Shannon Sharpe Comparison of Lonzo Ball and Gary Payton Wasn't As Crazy As I Thought

Liam McKeone
Shannon Sharpe
Shannon Sharpe /
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Zion Williamson will be making his NBA regular-season debut on Wednesday night. You may have heard. The first overall pick of the 2019 NBA draft is as exciting a prospect as any that's come into the league this decade, and is being covered in the media as such.

On Undisputed with Skip Bayless, Shannon Sharpe gushed over Zion's potential, and said he and Lonzo Ball could become the modern-day version of Shawn Kemp and Gary Payton:

The Zion-Kemp comparison is a natural connection, given Kemp was perhaps the most thunderous dunker the NBA has ever seen and Zion's calling card is dunks of a similar magnitude. But what I was taken aback by was the idea that Ball could become the Payton to Zion's Kemp. Sure, Ball is a similarly hard-nosed defender, but Payton is Gary Payton, one of the very best defenders the league has ever seen and a Hall of Famer.

And yet, when you look at where Payton was in his third season vs. how Ball is doing in his third year down in New Orleans, and they're actually pretty similar. Payton averaged 13.5 points per game, Ball currently averages 12.5. Payton averaged 4.9 assists per game with 1.8 turnovers to match, while Ball is putting up 5.8 assists with 2.8 turnovers per contest. They both average exactly 11.7 field goal attempts per game, but Payton shot 49 percent from the field, while Ball is only shooting 39 percent. Both play excellent defense on opposing point guards, but Payton averaged 2.2 steals a game while Ball sits only at 1.3.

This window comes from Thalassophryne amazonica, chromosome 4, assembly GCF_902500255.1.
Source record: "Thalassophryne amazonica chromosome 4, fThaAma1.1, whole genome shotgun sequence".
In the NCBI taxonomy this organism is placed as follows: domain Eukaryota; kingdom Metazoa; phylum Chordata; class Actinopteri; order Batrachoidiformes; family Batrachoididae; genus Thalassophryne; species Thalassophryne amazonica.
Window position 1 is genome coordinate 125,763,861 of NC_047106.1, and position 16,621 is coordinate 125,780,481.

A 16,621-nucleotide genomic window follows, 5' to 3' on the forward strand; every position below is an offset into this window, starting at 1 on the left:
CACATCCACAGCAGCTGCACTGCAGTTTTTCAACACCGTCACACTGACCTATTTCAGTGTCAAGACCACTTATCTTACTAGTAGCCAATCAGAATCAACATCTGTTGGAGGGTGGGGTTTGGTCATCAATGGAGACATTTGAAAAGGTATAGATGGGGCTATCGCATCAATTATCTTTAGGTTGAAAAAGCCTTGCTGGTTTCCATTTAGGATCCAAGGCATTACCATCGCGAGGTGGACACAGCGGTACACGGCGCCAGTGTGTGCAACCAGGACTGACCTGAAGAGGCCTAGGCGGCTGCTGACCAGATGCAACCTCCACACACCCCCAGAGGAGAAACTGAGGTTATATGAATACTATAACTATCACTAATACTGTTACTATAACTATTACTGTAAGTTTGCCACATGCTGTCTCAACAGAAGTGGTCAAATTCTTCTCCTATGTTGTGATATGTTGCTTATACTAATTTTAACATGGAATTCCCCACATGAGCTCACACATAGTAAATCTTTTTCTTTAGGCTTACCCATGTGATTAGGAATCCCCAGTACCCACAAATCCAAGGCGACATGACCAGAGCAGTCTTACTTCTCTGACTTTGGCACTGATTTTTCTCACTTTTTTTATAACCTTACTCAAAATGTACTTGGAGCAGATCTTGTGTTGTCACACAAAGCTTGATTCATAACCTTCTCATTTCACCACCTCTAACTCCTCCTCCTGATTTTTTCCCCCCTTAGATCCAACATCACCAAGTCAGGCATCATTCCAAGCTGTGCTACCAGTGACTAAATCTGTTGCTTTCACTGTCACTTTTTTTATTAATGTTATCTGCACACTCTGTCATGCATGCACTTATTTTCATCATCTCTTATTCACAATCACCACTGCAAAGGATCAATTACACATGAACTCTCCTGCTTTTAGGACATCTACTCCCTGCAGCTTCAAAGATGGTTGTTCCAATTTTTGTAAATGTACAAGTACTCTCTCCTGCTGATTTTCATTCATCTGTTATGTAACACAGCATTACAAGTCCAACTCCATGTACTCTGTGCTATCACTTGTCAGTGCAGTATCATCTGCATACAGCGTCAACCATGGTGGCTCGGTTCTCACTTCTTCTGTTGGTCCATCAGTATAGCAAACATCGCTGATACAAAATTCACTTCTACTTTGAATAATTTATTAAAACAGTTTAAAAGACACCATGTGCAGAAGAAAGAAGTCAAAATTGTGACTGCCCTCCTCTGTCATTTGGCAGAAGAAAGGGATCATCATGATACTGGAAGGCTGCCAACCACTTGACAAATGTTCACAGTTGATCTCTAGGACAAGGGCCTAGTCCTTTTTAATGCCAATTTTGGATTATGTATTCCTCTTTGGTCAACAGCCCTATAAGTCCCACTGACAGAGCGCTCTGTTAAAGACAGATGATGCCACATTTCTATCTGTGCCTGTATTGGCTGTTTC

Payton is one of the best defensive guards of all time and hovered around 20 points per game for a decade while earning an NBA-record nine-straight First Team All-Defense nominations. Ball isn't quite the disruptor Payton was defensively and still has a lot of work to do offensively before he can think about averaging 15 points per game, much less 20. But their early careers are comparable, and Ball had the added challenge of getting traded two years into his career, while Payton stayed with Seattle for a dozen years before getting shipped elsewhere.

Nobody will say Ball is anywhere near Payton's level as it stands, and he very well may never reach those heights. And that's not a bad thing. Not everyone can be a Hall of Fame point guard. But to people like me -- who initially scoffed at the mere hint of the comparison -- it's closer to the mark than you'd think.

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